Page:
“The King and I” is a large-scale musical by one of my favorite teams: composer Richard Rodgers and dramatist Oscar Hammerstein II. If you’ve seen the Broadway version of “Cinderella” on stage or screen, that’s thanks to Rodgers and Hammerstein too. AND it’s topped with choreography by Jerome Robbins (“West Side Story,” “Peter Pan.”) The Broadway production is based on the novel “Anna and the King of Siam” which was based on the real-life memoirs of Anna Leonowens, governess to the children of King Mongkut of Siam.
Set in 1860’s Bangkok, the musical tells the story of the unconventional relationship that develops between the King of Siam and Anna Leonowens, a widowed schoolteacher whom the King hires to teach his many wives and even more children.
“The King and I“ deals with huge issues through its drama and song, among them sexism, racism, slavery, polygamy, death and human trafficking; making the show timely and thought provoking – while still family-friendly and optimistic. (If you plan to take little ones to the show, there is an educational guide you can prep or follow up with.) This revival production of the show is directed by Tony Award winner Bartlett Sher and won four 2015 Tony Awards. The U.S. national tour of “The King and I” began in November 2016 and is currently in Tampa, Florida, at the Straz Center.
In this version the costumes are more period appropriate and simpler, all adopted from actual images of nineteenth century Siam. But don’t worry, Anna still floats about the stage in one of the largest ball gowns Broadway has ever seen in the musical number “Shall we Dance?” The acting and singing of the extraordinary cast captivates audiences. The set, though sparse, is interesting and innovative.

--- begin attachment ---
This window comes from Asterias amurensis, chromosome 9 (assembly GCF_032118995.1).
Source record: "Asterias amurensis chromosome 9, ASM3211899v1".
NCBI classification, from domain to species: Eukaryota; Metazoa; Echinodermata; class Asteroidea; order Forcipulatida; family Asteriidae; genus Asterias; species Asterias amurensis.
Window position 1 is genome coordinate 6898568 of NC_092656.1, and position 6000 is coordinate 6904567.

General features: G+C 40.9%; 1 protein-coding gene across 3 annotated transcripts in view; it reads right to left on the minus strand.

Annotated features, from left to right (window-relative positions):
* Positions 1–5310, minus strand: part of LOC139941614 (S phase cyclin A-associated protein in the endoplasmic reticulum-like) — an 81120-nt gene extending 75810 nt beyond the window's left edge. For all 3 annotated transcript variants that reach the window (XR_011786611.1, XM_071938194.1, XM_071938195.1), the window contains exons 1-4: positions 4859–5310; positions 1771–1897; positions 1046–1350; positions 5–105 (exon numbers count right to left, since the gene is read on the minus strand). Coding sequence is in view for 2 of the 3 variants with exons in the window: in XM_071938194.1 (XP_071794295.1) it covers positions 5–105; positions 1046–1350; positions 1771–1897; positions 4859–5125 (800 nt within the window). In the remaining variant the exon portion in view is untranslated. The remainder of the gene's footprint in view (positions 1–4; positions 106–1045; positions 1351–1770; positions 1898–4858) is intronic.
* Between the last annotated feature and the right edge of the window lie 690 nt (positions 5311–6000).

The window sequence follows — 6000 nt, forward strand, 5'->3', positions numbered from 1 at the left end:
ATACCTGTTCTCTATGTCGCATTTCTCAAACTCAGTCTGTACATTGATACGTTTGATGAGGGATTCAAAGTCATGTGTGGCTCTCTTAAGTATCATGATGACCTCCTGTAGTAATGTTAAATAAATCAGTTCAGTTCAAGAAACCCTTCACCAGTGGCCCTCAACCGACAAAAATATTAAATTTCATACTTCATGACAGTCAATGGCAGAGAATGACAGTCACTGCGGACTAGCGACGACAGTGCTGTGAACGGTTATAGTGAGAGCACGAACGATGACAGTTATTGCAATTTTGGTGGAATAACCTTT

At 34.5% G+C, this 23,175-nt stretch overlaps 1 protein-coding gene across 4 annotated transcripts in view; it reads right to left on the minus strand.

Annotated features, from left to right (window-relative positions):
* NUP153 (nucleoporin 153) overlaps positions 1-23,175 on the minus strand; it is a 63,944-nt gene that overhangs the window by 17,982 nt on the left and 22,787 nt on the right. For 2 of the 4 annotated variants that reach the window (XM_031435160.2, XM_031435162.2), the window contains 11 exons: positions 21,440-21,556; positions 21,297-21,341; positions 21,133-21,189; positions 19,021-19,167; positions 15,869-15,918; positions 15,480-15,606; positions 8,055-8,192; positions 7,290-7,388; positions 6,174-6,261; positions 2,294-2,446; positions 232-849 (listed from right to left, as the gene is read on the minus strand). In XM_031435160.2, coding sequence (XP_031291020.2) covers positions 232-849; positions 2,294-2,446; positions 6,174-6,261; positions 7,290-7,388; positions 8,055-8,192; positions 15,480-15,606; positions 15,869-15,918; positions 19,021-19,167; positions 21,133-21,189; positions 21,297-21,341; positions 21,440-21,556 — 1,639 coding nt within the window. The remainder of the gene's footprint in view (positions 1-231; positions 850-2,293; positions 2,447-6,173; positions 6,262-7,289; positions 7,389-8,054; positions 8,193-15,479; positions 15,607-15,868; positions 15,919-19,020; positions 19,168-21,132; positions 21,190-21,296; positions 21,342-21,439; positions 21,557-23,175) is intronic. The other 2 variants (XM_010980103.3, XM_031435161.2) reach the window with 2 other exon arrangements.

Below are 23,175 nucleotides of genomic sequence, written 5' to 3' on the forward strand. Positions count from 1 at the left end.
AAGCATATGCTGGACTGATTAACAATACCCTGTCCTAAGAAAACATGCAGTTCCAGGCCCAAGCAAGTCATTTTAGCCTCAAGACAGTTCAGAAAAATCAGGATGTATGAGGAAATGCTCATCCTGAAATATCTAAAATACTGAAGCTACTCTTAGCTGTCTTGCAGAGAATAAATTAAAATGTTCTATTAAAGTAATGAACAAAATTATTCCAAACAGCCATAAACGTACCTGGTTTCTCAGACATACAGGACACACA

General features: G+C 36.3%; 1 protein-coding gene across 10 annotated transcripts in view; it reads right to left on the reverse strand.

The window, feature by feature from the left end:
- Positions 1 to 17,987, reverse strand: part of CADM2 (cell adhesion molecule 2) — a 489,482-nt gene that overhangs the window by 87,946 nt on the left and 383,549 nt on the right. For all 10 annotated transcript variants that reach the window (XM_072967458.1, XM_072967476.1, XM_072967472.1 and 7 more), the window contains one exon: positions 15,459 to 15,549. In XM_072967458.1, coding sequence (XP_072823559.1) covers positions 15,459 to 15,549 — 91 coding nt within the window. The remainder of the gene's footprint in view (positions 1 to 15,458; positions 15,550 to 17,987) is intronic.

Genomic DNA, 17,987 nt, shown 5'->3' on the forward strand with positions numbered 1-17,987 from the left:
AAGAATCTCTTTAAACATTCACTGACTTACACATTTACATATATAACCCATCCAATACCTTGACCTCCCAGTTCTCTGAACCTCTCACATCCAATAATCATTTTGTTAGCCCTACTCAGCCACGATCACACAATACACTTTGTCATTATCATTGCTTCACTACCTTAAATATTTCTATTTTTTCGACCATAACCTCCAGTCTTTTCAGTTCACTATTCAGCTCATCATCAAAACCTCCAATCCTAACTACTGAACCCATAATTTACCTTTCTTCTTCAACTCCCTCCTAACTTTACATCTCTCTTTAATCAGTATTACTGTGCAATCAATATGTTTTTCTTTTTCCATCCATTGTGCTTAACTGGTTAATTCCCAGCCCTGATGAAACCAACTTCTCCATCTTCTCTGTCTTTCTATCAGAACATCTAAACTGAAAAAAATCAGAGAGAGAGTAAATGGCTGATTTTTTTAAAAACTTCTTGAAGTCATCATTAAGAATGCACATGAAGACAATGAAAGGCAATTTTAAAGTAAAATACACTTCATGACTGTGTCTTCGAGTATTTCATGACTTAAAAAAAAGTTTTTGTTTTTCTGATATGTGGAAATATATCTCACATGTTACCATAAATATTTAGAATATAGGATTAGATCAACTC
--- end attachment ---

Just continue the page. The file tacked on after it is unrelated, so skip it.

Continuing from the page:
Though I remember my mom singing “Getting To Know You” and “Shall We Dance” when I was little, I never saw the stage production and only saw small clips of the movie. I was excited to be offered 2 complimentary tickets by Tampa Bay Bloggers for a date night to finally view the show in its entirety in exchange for this review. I enjoyed the pro-female sentiments and far-Eastern critique of the West trying to change their culture to better them, while both cultures saw each other as a bit backwards. My husband likened the show to “The Sound of Music,” another Rodgers and Hammerstein masterpiece, due to the many cute, singing children a woman is brought in to care for while having an increasingly confusing relationship with their father.
The show does make one wonder, however, how long we’ll continue viewing classic scripts full of prejudice before they are retired for tales with more modern themes. It is unfortunate that this show is still so relatable in 2017.